Arizona Gold Mine Maps

Form the Expedition!

Seeking out and finding old mines is a great way to get out there, get some exercise, and discover some history and nature with your own eyes, ears, nose, and skin. For those with the wanderlust, there is no substitute.

Arizona Gold, Silver, and Copper Maps

Arizona is one of the more rich states in the country when it comes to Gold and other precious metallic mineral commodities. Unlike my former home of New Mexico, with abundant fluorite and all other things carbonate-hosted like rich silver-galena ores, Arizona instead features lots of wulfenite and vanadinite, and blue-stained hints of copper everywhere. Both states have quality deposits of Turquoise.

Mineral hunting generally takes you in one direction, and metal hunting in another. The “big three” of metal hunting are Gold, Silver, and Copper. While the last one, Copper, forms an especially-large number of specimen-worthy minerals, I find greater personal challenge in the mostly Quixotic quest to try and find the pure metallics, especially Gold. Those who study geology and cosmology know that Gold and other heavy elements can only form at the energy levels present in a dying star – thus all Earthly Gold must have come from some older, more cataclysmic source than our own terrestrial sphere.

Where does one go to find gold? The old adage is that “gold is where you find it”. A more realistic one is “gold is where it has been found in the past”. Thus, the practical prospector uses the accumulated wisdom of many, many lifetimes’ worth of prospecting to at least form their starting point.

Here on lostadamsgold.com, we have a set of Google mine maps for Arizona (and other states) that show where all of the USGS-recorded mines for Gold, Silver, and Copper are! This is an easy way to browse your way into new and promising places to explore. Just scroll and click. When you click, it will open up a link to the USGS record, which will often contain excellent keywords and references that you can Google to find old, detailed descriptions of the original mines and districts. If you like ghost towns, this is an excellent resource learn more about the history of old places, many of which are not nearly as well documented anywhere else.

Is there more out there to be found? Absolutely. One of my first experiences with the state is characteristic. New to the area, I went where I thought there had been a lot of mining activity down by Cerro Colorado. In fact the area had been mined since the late 1500’s (!) up until only about a century ago, so I was in good company. Tuning my metal detector and trying to figure out this new terrain, I ranged here and there, digging up the occasional modern trash item that got past my iron junk filter. Without much time (we were in the area for Overland Expo), and not wanting to bore my non-rockhound compatriot, I reluctantly worked my way back to the vehicle after a while. A bit dejected, I did not feel that bad since I was entirely new to Arizona – first day ever.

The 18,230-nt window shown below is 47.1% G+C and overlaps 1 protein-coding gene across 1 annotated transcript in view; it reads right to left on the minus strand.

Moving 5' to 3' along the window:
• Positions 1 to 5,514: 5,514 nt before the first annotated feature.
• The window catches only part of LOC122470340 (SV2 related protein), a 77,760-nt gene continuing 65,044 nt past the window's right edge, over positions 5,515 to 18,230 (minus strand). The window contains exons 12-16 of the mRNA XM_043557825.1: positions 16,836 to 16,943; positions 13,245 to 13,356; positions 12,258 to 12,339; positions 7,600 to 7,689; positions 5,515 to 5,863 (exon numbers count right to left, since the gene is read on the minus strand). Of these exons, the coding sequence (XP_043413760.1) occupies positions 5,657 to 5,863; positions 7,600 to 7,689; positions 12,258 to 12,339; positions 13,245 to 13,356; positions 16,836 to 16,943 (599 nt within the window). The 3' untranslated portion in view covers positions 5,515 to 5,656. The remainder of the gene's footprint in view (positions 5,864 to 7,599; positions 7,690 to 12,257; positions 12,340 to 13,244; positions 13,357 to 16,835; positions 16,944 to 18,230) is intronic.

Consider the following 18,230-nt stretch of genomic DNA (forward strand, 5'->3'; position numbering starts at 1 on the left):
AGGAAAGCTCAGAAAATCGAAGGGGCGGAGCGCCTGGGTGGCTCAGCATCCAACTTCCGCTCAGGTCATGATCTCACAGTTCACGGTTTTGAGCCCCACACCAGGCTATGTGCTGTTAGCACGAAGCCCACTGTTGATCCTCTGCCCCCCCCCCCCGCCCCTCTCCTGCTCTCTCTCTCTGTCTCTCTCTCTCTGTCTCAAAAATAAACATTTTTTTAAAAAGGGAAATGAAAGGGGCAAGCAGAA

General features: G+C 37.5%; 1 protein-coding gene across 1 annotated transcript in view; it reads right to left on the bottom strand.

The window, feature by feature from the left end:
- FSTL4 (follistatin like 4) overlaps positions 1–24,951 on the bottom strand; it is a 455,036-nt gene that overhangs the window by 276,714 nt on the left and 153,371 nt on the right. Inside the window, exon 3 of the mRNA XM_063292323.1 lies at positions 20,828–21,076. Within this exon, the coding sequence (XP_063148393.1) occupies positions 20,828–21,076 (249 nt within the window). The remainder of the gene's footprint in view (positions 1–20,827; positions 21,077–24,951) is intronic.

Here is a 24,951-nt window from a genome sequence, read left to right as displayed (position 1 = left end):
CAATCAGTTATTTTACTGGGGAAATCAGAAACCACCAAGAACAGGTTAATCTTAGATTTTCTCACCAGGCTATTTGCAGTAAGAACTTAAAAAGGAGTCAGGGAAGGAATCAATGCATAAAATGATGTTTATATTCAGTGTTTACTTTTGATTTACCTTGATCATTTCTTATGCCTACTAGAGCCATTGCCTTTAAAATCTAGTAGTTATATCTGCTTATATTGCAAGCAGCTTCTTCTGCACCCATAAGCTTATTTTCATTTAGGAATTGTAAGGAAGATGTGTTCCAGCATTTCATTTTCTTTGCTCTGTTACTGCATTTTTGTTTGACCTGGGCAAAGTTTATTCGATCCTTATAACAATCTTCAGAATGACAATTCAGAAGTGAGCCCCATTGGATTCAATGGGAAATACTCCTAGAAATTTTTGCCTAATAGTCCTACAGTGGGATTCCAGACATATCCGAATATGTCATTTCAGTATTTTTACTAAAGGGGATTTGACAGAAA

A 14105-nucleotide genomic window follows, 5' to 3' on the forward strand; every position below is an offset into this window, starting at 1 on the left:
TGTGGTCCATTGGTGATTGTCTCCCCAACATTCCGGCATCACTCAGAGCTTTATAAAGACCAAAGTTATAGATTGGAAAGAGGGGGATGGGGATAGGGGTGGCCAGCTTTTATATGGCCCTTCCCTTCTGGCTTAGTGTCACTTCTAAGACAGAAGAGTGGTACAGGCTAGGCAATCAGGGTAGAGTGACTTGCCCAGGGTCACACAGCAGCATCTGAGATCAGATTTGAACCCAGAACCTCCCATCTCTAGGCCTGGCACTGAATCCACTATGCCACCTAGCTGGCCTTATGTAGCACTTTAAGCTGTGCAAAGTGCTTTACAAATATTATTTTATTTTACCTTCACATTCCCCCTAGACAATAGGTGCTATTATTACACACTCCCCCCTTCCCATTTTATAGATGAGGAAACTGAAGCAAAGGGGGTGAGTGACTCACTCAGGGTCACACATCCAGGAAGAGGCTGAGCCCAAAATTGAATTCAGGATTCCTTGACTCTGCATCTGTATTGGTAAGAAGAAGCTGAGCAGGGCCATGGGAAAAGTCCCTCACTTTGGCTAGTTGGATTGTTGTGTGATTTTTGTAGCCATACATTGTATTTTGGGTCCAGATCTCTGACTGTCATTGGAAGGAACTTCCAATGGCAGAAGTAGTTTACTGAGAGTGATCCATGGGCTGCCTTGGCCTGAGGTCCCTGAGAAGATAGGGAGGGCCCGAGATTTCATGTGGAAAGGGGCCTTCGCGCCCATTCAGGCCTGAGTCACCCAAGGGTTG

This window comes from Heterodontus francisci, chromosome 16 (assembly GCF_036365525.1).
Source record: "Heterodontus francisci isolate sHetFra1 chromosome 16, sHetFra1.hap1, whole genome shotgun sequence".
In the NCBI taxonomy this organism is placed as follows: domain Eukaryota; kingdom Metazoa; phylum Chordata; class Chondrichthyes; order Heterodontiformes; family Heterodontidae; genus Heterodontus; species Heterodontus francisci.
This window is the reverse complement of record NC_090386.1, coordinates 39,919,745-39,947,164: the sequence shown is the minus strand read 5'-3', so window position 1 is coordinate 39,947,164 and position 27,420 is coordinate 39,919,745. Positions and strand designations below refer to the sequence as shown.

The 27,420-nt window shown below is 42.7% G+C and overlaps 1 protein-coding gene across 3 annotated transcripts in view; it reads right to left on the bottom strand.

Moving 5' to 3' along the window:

Ultimately, within 200 feet of the vehicle, and not more than 20′ off the road that must have been there for about forever, I spied a hint of green sandwiched in quartz. My Eye finding the anomaly first, I next swung the detector. Sure enough, +15 on the VDI scale: Silver or Gold. A few more swings, and I bent down to recover the prize: a fresh, thick vein of almost-pure silver mineral called acanthite set in toothy quartz, mere feet from where people had trod in desperate search for the mineral for literally centuries, and only feet from a well-established road. I very much enjoyed cleaning the brilliant specimens recovered from the vein back in camp that night!

In subsequent years, I have been back to the area, and have recovered not only more natural silver mineral vein chunks and masses, but also a piece of pure, smelted silver as well. That the Black Princess, Colorado Clark, and other legendary mines could be in the same area is of no doubt to me. I know of Gold nuggets recovered in modern times not too far away, and also Spanish coins. For the dilligent seeker, willing to put in the research and field time, there are doubtless more discoveries still to be made.

Make sure and check out the Mine Maps pages here to give yourself at least a little edge in getting there first!

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